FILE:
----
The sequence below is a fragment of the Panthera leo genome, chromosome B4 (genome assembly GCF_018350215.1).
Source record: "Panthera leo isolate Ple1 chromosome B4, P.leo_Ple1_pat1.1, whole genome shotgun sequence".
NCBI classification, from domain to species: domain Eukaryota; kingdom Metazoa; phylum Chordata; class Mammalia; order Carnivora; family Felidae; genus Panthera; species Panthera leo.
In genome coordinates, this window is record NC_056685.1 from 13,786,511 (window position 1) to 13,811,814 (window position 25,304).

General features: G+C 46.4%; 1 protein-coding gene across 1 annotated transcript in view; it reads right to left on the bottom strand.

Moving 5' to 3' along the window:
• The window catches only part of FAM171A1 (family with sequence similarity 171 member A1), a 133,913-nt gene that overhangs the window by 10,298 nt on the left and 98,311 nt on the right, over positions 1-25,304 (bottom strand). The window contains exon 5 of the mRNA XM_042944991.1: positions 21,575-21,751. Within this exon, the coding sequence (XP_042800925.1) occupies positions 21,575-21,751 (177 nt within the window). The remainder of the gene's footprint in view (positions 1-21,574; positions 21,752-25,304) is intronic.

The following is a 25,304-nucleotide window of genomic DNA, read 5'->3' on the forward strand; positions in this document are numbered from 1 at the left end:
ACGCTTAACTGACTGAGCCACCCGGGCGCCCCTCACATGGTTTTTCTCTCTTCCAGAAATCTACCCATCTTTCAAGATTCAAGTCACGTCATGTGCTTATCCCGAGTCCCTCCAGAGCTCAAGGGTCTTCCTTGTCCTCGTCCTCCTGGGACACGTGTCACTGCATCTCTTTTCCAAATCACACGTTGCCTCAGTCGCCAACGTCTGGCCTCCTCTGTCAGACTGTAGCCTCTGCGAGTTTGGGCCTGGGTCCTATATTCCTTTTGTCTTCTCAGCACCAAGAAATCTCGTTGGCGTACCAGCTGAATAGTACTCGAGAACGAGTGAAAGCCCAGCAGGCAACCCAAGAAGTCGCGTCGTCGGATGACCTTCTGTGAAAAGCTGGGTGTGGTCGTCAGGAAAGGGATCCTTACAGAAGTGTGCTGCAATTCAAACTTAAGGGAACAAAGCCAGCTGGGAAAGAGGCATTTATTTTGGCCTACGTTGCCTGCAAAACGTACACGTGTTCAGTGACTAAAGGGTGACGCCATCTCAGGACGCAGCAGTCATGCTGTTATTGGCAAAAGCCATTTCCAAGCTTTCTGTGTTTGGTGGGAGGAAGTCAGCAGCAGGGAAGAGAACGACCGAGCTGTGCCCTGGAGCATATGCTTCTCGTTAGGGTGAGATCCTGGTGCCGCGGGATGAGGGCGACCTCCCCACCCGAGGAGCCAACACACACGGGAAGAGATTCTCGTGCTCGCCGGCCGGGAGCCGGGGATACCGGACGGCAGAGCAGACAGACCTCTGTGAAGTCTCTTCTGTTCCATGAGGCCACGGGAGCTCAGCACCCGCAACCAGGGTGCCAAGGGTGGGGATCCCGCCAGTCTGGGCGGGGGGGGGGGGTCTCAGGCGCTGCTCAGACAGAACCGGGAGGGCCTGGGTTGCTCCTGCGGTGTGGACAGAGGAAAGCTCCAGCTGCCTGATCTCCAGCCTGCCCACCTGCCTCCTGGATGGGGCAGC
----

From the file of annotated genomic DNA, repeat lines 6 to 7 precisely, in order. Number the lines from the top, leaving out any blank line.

Moving 5' to 3' along the window:
• The window catches only part of FAM171A1 (family with sequence similarity 171 member A1), a 133,913-nt gene that overhangs the window by 10,298 nt on the left and 98,311 nt on the right, over positions 1-25,304 (bottom strand). The window contains exon 5 of the mRNA XM_042944991.1: positions 21,575-21,751. Within this exon, the coding sequence (XP_042800925.1) occupies positions 21,575-21,751 (177 nt within the window). The remainder of the gene's footprint in view (positions 1-21,574; positions 21,752-25,304) is intronic.